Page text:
We have been using nagios (more specifically Check_MK) recently at work to get some monitoring information on our CentOS instances. Recently we decided to reprovision all of our EC2 instances to apply several security upgrades. Among the packages upgraded, there was the kernel (which I guess was the cause of our subsequent problems).
After updating all our instances, nagios began to complain about the mount options no being the right ones for the root file system, and started sending critical alarms. The file system was ok, it was mounted without problems and everything was woking fine, but for some reason the mount options had changed after the reprovisioning.
Turns out that Check_MK checks the options in place when it does the initial inventory, and if the options change over time, it issues an alarm. If you face this problem, just do a reinventory of your machines and reload the configuration and restart the service, and it should be fine:
In chapter 13 we saw the basic elements of VFPv2, the floating point subarchitecture of ARMv6. In this chapter we will implement a floating point matrix multiply using VFPv2.
So far, all examples have dealt with integer values. But processors would be rather limited if they were only able to work with integer values. Fortunately they can work with floating point numbers. In this chapter we will see how we can use the floating point facilities of our Raspberry Pi.
This past weeks we have been doing a massive refactoring of our testing suite at work to set up a nice CI server setup, proper factories, etc. Our tool-belt so far is basically a well known list of Rails gems:
- Factory Girl for factories.
- RSpec as a testing framework (although we'll switch back to Test::Unit soon).
- Capybara for integration testing.
For the CI server we decided to use a third party SaaS as our dev team is small and we don’t have the manpower nor the time to set it up ourselves, and we went for CircleCI, which has given us good results so far (easy to set up, in fact almost works out of the box without having to do anything, it has a good integration with GitHub, it’s reasonably fast, and the guys are continuously improving it and very receptive to client’s feedback).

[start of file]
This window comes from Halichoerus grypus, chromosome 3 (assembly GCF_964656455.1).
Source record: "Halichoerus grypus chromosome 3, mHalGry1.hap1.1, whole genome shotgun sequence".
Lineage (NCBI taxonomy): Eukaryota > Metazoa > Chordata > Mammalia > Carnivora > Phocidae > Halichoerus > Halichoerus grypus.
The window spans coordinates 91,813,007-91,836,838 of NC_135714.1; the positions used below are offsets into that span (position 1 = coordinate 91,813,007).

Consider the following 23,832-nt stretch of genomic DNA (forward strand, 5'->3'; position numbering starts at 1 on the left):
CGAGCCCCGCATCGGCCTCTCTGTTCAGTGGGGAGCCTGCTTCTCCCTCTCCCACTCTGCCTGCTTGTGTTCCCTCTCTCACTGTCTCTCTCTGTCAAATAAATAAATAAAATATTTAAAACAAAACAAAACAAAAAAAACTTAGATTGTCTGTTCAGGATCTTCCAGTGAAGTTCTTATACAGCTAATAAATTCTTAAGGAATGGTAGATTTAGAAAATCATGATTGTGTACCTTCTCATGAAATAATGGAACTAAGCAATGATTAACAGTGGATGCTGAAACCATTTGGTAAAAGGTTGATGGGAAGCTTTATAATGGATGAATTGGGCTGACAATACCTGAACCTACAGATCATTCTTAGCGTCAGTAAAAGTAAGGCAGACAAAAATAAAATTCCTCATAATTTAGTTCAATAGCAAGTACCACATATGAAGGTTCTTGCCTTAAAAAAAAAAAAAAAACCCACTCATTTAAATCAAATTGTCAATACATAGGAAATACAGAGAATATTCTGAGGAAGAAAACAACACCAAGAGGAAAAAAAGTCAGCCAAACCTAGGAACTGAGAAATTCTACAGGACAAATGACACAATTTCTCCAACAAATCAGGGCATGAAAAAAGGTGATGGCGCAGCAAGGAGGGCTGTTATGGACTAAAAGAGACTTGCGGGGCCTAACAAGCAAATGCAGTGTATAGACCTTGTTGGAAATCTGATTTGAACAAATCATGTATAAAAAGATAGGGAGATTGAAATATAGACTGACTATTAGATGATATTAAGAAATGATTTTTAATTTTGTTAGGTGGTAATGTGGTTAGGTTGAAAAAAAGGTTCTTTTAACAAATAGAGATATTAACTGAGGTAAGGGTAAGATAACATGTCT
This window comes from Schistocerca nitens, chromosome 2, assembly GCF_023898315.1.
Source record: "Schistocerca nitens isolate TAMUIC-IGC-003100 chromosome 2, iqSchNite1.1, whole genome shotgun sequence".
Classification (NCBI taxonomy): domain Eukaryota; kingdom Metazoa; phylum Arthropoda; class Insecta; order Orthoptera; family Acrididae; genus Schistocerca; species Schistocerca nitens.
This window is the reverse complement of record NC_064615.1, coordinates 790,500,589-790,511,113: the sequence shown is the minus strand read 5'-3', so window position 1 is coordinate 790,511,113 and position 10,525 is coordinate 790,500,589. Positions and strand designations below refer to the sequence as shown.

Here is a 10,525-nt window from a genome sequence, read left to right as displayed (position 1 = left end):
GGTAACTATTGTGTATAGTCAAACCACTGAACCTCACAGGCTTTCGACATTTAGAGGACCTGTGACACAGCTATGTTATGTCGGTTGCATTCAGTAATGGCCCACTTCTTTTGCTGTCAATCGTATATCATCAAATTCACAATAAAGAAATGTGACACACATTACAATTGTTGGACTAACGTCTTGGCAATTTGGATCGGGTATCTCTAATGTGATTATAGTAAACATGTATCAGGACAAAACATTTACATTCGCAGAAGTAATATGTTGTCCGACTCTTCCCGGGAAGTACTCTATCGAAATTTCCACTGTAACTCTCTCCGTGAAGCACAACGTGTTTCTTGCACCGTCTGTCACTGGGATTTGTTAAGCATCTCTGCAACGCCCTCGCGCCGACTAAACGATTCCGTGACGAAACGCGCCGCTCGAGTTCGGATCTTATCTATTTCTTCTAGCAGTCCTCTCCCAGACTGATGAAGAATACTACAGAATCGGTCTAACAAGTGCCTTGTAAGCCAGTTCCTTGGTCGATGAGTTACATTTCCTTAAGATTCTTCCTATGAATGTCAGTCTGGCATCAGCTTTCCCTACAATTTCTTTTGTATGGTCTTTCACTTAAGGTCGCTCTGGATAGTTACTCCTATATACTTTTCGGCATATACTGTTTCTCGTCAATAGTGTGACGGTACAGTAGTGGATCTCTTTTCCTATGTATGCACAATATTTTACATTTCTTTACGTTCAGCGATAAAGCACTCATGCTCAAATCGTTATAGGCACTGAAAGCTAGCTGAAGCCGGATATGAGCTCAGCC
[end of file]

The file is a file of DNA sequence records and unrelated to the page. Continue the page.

Back to the post topic, when refactoring the integration tests, we discovered that PayPal decided recently to change the way their development sandbox works, and the tests we had in place broke because of it.
The basic workflow when having to test with PayPal involves a series of steps:
- Visit their sandbox page and log in with your testing credentials. This saves a cookie in the browser.
- Go back to your test page and do the steps needed to perform a payment using PayPal.
- Authenticate again to PayPal with your test buyers account and pay.
- Catch the PayPal response and do whatever you need to finish your test.
With the old PayPal sandbox, the login was pretty straightforward as you only needed to find the username and password fields in the login form of the sandbox page, fill them in, click the login button, and that was all. But with the new version it’s not that easy. The new sandbox has no login form at the main page. It has a login button which you have to click, then a popup window is shown with the login form. In there you have to input your credentials and click on the login button. Then this popup window does some server side magic, closes itself and triggers a reload on the main page, which will finally show you as logged in.
There’s probably a
POSTrequest that you can automatically do to simplify all this, but PayPal is not known as developer documentation friendly so I couldn’t find it. As a result, we had to modify our Capybara tests to handle this new scenario. As we’ve never worked with pop up windows before I thought it’d be nice to share how we did it in case you need to do something similar.
The basic workflow is as follows:
- Open the main PayPal sandbox window.
- Click on the login button.
- Find the new popup window.
- Fill in the form in that new window.
- Go back to your main window.
- Continue with your usual testing.
This assumes you are using the
Seleniumdriver for Capybara. Here’s the code we used to get this done:
Now there is an important thing to note on the code above: the
sleep(30)call. By now you may have read on hundreds of places that using
sleepis not a good practice and that your tests should not rely on that. And that’s true. However, PayPal does a weird thing and this is the only way I could use to make the tests pass. It turns out that after clicking the Log In button, the system does some behind the curtains magic, and after having done that, the popup window closes itself and then triggers a reload on the main page. This reload triggering makes things difficult. If you instruct Capybara to visit your page right after clicking the Log In button, you risk having that reload trigger fired in between, and then your test will fail because the next selector you use will not be found as the browser will be in the PayPal sandbox page.
There are probably better and more elegant ways to get around this. Maybe place a code to re-trigger your original visit if it detects you are still on the PayPal page, etc. Feel free to use the comments to suggest possible solutions to that particular problem.
We saw in chapter 6 some simple schemes to implement usual structured programming constructs like if-then-else and loops. In this chapter we will revisit these constructs and exploit a feature of the ARM instruction set that we have not learnt yet.